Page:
Envisioning an AIDS Vaccine
by Jeffrey Laurence, M.D., and Rowena Johnston, Ph.D.
July 18, 2007—Progress in AIDS vaccine development remains frustratingly slow, but amfAR-funded scientists such as research fellow Dr. Sang-Moo Kang, who described his research in the June issue of the journal Virology, are bringing us closer to realizing that elusive goal.
Many scientists believe that to be effective, vaccines will need to elicit strong and durable immune responses from both killer T cells and antibodies. The former are particularly effective at ridding the body of cells that have been infected by a virus, while the latter can also destroy virus particles that have not yet associated with cells.
Researchers interested in designing an AIDS vaccine, such as Dr. Kang, are striving to find ways to activate both of these components of the immune defense against viruses. Last year we highlighted the vaccine research of amfAR scientist Dr. Richard Kornbluth, who is developing novel immune boosters or “molecular adjuvants.” These products have the capacity to recruit and activate specialized types of immune cells known as dendritic cells (DCs). Located at strategic sites in the body where HIV and other infections enter, DCs capture and process proteins from these invaders, then carry them to appropriate sites where they activate immune defenses. Importantly, DCs have the potential to activate aspects of killer T cell and antibody function.
Working at the Emory Vaccine Center in Atlanta, Dr. Kang built on this type of approach. Viruses, including HIV, are potent stimulators of DCs. Given that safety considerations would not permit the use of a whole HIV virus as a vaccine, or even a weakened version of it, Dr. Kang reasoned that the best way to stimulate DCs might be to use as much of the natural virus as possible. He designed an AIDS virus from which he removed those genes that permit it to grow and do harm, but added in a gene that could promote the growth of DCs that this virus-like structure might encounter. His creation, known as VLP-FL, is a virus-like particle (VLP) containing core and envelope genes from HIV, along with a gene for the DC growth factor Flt3 ligand (FL).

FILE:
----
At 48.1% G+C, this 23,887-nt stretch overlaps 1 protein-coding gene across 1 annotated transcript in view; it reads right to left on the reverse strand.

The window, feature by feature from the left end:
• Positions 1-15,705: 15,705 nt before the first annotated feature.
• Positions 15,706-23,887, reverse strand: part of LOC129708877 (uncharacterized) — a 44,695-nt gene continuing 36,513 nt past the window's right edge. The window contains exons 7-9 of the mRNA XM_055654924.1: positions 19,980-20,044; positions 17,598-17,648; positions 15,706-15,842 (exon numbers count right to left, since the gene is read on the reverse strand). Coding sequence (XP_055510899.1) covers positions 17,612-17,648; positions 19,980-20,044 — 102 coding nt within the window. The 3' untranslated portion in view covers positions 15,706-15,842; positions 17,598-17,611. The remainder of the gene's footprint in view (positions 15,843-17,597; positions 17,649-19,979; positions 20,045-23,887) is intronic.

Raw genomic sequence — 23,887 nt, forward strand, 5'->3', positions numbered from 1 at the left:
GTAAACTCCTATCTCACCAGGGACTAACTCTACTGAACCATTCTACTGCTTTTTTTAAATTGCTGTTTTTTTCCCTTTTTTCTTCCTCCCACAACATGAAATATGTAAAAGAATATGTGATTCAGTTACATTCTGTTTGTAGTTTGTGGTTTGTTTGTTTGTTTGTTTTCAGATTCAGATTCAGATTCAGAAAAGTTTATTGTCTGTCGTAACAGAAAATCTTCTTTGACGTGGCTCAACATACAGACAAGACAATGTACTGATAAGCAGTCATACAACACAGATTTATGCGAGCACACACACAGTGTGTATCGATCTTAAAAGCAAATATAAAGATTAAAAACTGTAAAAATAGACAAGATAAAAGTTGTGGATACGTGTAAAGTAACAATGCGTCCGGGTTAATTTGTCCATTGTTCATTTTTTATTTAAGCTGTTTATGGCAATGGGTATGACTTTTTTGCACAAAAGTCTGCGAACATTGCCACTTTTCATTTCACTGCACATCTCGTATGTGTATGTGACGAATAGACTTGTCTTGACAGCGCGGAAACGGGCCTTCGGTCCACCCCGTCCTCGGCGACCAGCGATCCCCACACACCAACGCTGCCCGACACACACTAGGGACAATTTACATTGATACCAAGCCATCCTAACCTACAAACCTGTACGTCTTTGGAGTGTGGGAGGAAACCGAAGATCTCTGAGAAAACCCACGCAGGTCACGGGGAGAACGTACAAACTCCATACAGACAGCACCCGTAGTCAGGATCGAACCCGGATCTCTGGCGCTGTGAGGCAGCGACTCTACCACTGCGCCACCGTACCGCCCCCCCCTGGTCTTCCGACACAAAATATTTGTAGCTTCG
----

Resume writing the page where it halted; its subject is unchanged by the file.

Injected into mice, VLP-FL not only increased dendritic cells but stimulated a myriad of immune cells, all exhibiting characteristics that suggested they were primed to attack HIV. Indeed, when Dr. Kang compared normal virus-like particles to those that had Flt3 ligand added to them, he found that in the blood of mice immunized with VLP-FL, the level of antibody against the AIDS virus coat, Env, was twice that of mice receiving only the VLP. Because Env sits on the outside of the virus and is therefore the most accessible virus protein, a vaccine that could generate antibodies against Env would probably be the most effective way to use antibodies to disable the virus. Dr. Kang’s work, along with that of many amfAR-funded scientists, is paving the way toward a crucial HIV prevention tool, an AIDS vaccine.
Dr. Laurence is amfAR’s senior scientific consultant and Dr. Johnston is amfAR’s vice president for research.